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The Association For Manufacturing Technology Looks to Obama Administration

It is encouraging that President Obama recognizes that a strong manufacturing sector is critical to America’s future. It is also important that the President recognizes the challenges manufacturers face to effectively compete in the global marketplace,” Douglas K. Woods, AMT’s President, said. “Now it is time to expand upon those ideas and turn ideas into action.

Woods unveiled AMT’s own Manufacturing Mandate earlier this fall, calling on the federal government to provide policies that increase global competitiveness and export promotion; support innovation and R&D; assure the availability of capital; minimize structural cost burdens; and develop a smart force work force that will take manufacturing to the next level. Woods noted, however, that the goals of a strong, competitive manufacturing sector will not be achieved through government action alone, but through an effective collaboration between government, academia, and industry.

It seems AMT, along with other manufacturing associations, has done a good job in making its case.  The Administration’s Manufacturing Framework mirrors AMT’s mandate in key areas.

AMT shares President Obama’s strong commitment to research and development. America is known as a leader in innovative manufacturing technologies,” Woods said. “It is important that we remain ahead of the curve through significant government R&D support. Our foreign competitors are certainly committed.

AMT also supports the President’s proposals to expand the advanced energy manufacturing tax credit, reform our outdated export control policy, and add to the ranks of our manufacturing work force. However, these initiatives alone are not enough. More needs to be done to lessen the structural cost burdens on manufacturing.

And a greater commitment to building our work force cannot be overemphasized.

U.S. manufacturing workers are among the most skilled and highly paid in the country. It is critical that we support programs which encourage young talent to explore career paths in manufacturing, Woods noted.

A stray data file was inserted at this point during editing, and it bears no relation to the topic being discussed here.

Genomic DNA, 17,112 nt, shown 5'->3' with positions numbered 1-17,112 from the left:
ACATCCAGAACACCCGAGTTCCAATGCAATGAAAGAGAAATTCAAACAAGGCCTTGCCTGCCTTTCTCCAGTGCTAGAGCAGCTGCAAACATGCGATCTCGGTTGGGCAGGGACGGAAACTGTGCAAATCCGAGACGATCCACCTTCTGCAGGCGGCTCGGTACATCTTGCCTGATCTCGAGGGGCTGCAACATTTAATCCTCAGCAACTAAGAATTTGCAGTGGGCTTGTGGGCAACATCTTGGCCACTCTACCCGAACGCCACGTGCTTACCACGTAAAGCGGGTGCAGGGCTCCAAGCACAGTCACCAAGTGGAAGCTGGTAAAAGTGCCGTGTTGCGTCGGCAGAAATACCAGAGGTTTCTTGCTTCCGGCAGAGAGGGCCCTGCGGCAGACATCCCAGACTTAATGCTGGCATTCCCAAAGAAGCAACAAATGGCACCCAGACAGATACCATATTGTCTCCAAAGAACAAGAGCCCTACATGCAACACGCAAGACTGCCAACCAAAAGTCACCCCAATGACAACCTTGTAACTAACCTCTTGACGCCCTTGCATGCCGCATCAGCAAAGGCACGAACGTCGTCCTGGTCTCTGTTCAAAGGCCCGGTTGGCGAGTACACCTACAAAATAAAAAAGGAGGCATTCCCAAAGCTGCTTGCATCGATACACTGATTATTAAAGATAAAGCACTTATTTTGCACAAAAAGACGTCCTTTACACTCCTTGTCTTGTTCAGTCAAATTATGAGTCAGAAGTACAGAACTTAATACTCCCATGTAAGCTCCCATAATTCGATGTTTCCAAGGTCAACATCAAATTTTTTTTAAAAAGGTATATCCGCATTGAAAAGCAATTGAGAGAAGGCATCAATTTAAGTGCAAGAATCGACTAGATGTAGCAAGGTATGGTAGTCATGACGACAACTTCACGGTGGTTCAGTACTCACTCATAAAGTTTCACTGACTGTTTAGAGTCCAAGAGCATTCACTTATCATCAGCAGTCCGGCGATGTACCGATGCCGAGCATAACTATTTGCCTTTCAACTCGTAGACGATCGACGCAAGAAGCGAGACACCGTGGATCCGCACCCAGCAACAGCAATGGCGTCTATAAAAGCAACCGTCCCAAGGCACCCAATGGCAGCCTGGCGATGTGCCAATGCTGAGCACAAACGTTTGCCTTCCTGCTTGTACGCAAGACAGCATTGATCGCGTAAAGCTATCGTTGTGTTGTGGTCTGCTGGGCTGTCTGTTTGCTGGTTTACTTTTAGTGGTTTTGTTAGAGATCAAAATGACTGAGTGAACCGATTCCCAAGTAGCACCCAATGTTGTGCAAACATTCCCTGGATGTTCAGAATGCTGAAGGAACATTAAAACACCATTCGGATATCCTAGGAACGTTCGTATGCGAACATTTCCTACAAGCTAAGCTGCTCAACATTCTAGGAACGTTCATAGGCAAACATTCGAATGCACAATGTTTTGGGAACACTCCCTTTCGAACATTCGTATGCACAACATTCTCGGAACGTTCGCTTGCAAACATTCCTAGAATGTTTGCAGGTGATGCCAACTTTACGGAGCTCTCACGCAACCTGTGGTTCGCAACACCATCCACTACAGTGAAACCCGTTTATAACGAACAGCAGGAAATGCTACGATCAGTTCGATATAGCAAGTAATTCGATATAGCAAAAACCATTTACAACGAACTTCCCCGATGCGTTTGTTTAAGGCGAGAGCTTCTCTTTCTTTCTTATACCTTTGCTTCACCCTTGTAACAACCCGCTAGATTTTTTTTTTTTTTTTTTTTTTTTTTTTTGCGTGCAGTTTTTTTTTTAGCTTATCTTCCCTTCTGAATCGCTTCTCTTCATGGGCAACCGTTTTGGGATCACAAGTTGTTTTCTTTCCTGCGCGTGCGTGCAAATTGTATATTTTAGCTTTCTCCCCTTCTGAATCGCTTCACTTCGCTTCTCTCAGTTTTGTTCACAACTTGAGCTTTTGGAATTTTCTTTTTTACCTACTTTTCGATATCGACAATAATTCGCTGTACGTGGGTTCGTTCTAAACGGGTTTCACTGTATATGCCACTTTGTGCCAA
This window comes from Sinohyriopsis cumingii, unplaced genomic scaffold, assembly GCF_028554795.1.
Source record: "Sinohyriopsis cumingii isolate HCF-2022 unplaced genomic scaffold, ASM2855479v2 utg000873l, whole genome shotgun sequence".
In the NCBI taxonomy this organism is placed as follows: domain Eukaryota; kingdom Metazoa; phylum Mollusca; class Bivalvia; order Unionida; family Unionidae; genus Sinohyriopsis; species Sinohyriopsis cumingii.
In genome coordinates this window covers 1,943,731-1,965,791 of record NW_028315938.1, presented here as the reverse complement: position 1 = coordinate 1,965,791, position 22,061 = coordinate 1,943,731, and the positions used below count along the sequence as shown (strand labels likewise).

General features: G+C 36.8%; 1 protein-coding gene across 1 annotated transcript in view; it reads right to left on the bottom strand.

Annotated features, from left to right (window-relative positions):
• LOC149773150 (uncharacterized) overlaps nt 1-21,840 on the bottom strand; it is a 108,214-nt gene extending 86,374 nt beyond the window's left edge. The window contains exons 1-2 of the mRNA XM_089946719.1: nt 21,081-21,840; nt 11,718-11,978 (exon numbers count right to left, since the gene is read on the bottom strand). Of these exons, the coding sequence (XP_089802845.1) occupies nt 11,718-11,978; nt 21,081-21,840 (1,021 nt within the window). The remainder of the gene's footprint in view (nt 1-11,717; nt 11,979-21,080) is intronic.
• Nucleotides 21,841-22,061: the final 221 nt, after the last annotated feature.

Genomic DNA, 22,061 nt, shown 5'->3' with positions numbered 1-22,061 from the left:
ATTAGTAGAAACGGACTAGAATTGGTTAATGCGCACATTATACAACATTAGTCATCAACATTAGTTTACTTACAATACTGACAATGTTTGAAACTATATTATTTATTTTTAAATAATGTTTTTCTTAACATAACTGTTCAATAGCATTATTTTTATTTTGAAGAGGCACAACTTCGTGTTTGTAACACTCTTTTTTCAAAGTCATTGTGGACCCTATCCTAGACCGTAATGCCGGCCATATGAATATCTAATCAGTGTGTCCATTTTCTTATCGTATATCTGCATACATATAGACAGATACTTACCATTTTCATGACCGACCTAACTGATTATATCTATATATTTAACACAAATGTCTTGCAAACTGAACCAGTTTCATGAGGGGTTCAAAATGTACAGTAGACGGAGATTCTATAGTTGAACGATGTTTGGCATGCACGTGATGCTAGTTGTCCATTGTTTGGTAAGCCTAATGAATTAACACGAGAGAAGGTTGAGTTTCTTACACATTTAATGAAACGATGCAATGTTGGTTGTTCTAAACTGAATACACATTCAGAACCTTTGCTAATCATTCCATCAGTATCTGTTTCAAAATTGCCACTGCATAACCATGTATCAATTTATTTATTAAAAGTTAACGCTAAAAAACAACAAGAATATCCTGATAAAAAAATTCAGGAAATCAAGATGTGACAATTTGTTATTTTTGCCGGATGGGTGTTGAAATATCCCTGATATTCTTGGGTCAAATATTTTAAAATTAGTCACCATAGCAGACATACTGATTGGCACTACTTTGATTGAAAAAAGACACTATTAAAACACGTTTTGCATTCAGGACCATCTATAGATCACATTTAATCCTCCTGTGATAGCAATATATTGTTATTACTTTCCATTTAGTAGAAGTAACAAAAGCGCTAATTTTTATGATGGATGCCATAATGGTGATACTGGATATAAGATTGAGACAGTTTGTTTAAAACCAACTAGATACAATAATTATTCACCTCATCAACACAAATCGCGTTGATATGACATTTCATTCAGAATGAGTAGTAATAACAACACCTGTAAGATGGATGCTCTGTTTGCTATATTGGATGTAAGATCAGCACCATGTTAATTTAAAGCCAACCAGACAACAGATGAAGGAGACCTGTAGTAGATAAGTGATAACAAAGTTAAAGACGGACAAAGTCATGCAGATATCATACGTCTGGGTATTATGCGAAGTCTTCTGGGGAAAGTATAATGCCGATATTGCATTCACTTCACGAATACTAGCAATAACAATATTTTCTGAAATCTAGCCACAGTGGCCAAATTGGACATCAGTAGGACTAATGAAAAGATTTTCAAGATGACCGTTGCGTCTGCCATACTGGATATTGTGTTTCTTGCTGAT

The Administration is focused on energy. That’s great, but we would like to see a broader approach to revitalizing manufacturing.” Woods said. “Now is the time for the Administration and Congress to also address the tax, legal, and regulatory impediments to our competitiveness.

AMT also supports extension of the 50 percent bonus depreciation and enhanced Sec. 179 expensing business tax incentives that were included in the Recovery Act.

Today, manufacturers are uncertain about their future, Woods added. To restore confidence, we need to incentivize capital investment and lessen the costs of manufacturing in America.

AMT appreciates the attention the Administration has paid to manufacturing in issuing this manufacturing framework. We look forward to working with the Administration and Congress to take the next steps in building a vital manufacturing sector.

Founded in 1902, the Association For Manufacturing Technology represents and promotes the interests of American providers of manufacturing machinery and equipment.  Its goal is to promote technological advancements and improvements in the design, manufacture and sale of members’ products in those markets and acts as an industry advocate on trade matters to governments and trade organizations throughout the world.

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